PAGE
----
£iverpool (Or, how I learned to stop moaning and love the arts)

Tuesday, May 10, 2016 • admin

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As a Drama & Creative Writing (soon-to-be) Graduate, I can’t help but feel people are just eagerly waiting for you to renounce your degree and denounce the arts altogether. As graduation dawns ever closer, more and more people seem to question you on the doom of your impending ‘future’:
“Do you know what you want to do with your life?”
Some of you will know the fallout of doing an arts related degree, when the questions are even more pervasive, if not downright cheeky, and usually asked by smarmy uncles at family parties:
“Are you sure you want to go down that route?” Why not get a nice graduate job at a bank?”
No. I am not in 27k worth of debt just to throw in the towel and get a ‘nice’, ‘safe’ or ‘proper’ job. I want to make a living in the field that I’ve dedicated three years of my life to.

The phrase ‘Liverpool Arts’ seems like an oxymoron at first. After all, tell anyone you want to make it within theatre in Liverpool and, however politely they may say it, all their answers seem to merge into the same response:
“Wouldn’t you be better moving to London for that?”
The question I ask back is simply “Why?”

The Liverpool arts scene is thriving. This isn’t a new development. The city has always been synonymous with culture. Even though we roll our eyes anytime someone mentions it, the city won European capital of culture back in 2008. The idea that Liverpool has nothing to offer when it comes to culture is ridiculous. The Young Everyman and Playhouse offer specific courses for theatre-makers to learn their craft; most of which are free. The Under 27 and Above Club (Soon to be Liverpool Arts Society) are helping likeminded creatives meet up with each other and letting them know that there is a support network to create art within Liverpool.  The stage is there, TAKE IT!

A week ago, I seen the Under 27 and Above Club pose a question to their followers over Twitter: “Do you think Liverpool could cope with a similar festival to the Edinburgh Fringe?” This included a poll with either a ‘Yes’ or ‘No’ answer. As of the last time I checked, 95% had said Yes. Clearly there is a demand for a festival celebrating all Liverpool has to offer in terms of their culture. But the next question is, how do we achieve this? In my opinion, we need to invest in Liverpool’s cultural economy. We need to go out there and see all Liverpool has to offer. The Under 27 and Above Club is not just there to help further your own needs, it’s to help everyone. To get the support that we need, we need to be willing to give it back in kind.

For this festival to work, we have to prove how necessary it is. Liverpool already has a few festivals under its belt, LIMF (Liverpool International Music Festival), Liverpool Food & Drink Festival and Sound City to name but a few. However, these all happen in big outdoor spaces or stadiums. Furthermore, these all happen outside of the city, the city centre itself does not reap the economic benefits because everyone is so far out. There is no sense of mixing with Liverpool’s culture. The charm of the Edinburgh Fringe is the festival happens right in the nucleus of the city and the amount of work that happens outside of the expected venues: in the bars, pubs and street corners. Some may ask how can Liverpool accommodate such a thing? Has it been done before? Yes it has, for sixteen years in fact:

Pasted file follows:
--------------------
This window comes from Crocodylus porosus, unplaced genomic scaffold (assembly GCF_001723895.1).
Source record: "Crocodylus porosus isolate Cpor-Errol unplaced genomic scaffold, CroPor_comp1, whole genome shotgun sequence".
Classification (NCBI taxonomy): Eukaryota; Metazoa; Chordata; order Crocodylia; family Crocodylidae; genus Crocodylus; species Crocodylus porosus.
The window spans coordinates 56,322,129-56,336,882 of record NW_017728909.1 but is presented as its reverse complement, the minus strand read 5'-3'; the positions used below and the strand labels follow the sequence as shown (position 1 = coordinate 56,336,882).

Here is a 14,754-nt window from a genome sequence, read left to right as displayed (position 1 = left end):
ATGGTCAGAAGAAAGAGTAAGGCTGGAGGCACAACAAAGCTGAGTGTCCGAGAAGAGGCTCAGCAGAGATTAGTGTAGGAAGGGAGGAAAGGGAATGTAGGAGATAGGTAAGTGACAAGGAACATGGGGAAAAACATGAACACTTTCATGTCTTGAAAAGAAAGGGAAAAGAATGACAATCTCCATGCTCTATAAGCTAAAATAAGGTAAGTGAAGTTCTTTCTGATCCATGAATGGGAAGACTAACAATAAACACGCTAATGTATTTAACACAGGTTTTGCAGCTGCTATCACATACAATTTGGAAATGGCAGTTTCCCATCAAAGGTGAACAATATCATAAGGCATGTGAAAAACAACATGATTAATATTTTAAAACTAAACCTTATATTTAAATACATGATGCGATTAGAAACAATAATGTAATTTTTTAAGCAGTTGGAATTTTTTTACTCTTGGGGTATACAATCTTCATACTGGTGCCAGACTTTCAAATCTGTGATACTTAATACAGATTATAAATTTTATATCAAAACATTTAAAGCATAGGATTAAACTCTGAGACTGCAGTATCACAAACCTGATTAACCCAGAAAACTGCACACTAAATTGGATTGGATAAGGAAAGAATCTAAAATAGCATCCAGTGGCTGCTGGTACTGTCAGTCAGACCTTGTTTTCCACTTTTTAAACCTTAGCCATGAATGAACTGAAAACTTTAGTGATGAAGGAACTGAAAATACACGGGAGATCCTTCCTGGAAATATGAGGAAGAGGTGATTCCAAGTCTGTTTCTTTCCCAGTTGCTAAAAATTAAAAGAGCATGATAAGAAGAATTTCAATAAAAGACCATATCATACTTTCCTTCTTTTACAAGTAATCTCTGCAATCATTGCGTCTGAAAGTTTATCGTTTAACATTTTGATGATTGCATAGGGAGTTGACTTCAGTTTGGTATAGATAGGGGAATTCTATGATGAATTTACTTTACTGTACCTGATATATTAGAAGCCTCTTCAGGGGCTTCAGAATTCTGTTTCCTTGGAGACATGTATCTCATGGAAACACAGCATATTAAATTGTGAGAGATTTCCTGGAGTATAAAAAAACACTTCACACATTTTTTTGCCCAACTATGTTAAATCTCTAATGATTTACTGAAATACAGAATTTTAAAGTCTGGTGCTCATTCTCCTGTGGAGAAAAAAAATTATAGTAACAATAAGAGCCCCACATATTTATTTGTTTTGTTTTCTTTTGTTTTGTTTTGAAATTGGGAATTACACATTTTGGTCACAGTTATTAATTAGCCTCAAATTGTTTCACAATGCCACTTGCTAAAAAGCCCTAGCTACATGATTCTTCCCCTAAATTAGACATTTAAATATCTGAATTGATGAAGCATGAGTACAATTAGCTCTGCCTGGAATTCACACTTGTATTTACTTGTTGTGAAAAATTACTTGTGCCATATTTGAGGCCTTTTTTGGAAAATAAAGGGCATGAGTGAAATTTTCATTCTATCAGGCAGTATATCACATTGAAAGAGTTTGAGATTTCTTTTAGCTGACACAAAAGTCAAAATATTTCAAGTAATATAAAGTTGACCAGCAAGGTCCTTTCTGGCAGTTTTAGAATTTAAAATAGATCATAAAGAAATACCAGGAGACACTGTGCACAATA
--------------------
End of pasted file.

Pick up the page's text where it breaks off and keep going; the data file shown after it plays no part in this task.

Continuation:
Liverpool Writing on the Wall (WoW) Festival (http://festival.writingonthewall.org.uk) is a literary festival based in our wonderful city. From the 1st to the 28th of May different events happen throughout the city, in venues such as The Black-E, Bluecoat, The Casa, Leaf Tea, Siren Café, District 61, to name but a few. This is a real mixed bag of literary talent with something for everyone, whether your interests are theatre, film, television, poetry, fiction, or anything in-between. There is even the chance to get published if that sort of thing floats your boat, with the festival running two competitions:


Events in particular that grabbed my eye are Hip Hop Shakespeare, The collected works of Dinesh Allirajah and Gender in the 21st Century. Before you sneer at the thought of ‘Hip-Hip Shakespeare’ and think to yourself people should just leave the bard well enough alone, have a look at this:


It’s a workshop led to examine rhyme and rhythm within Shakespeare through the use of hip hop, not some out-of-touch hack trying to make Shakespeare more ‘down with the kids’. Dinesh Allirajah was a poetry tutor at my University, he sadly passed away last year. Although never having been taught by the man, I had the pleasure of seeing one of his readings and he was as stunning a performer as he was a presence. This event is sure to be as poignant as it is stimulating. Finally, Gender in the 21st Century a topic that I have seen increasingly discussed recently and what it means to be ‘Transgender’. Led by Juno Dawson, formerly James, and The Vivienne, Liverpool’s very own UK Ambassador for RuPaul’s Drag Race, discuss gender identity in the 21st Century and ask the question: mainstream or minority?

What I am essentially trying to say is, if you want more investment in the arts in Liverpool, do the investing yourself. You will see the benefits. Show people that festivals such as Writing on the Wall are popular and successful. You will have more sway when you say Liverpool should have a fringe theatre festival. If we the ball rolling and our momentum will carry us on to a point where people finally stop saying “There’s nothing going on in Liverpool.” There is. And there is so much more to come.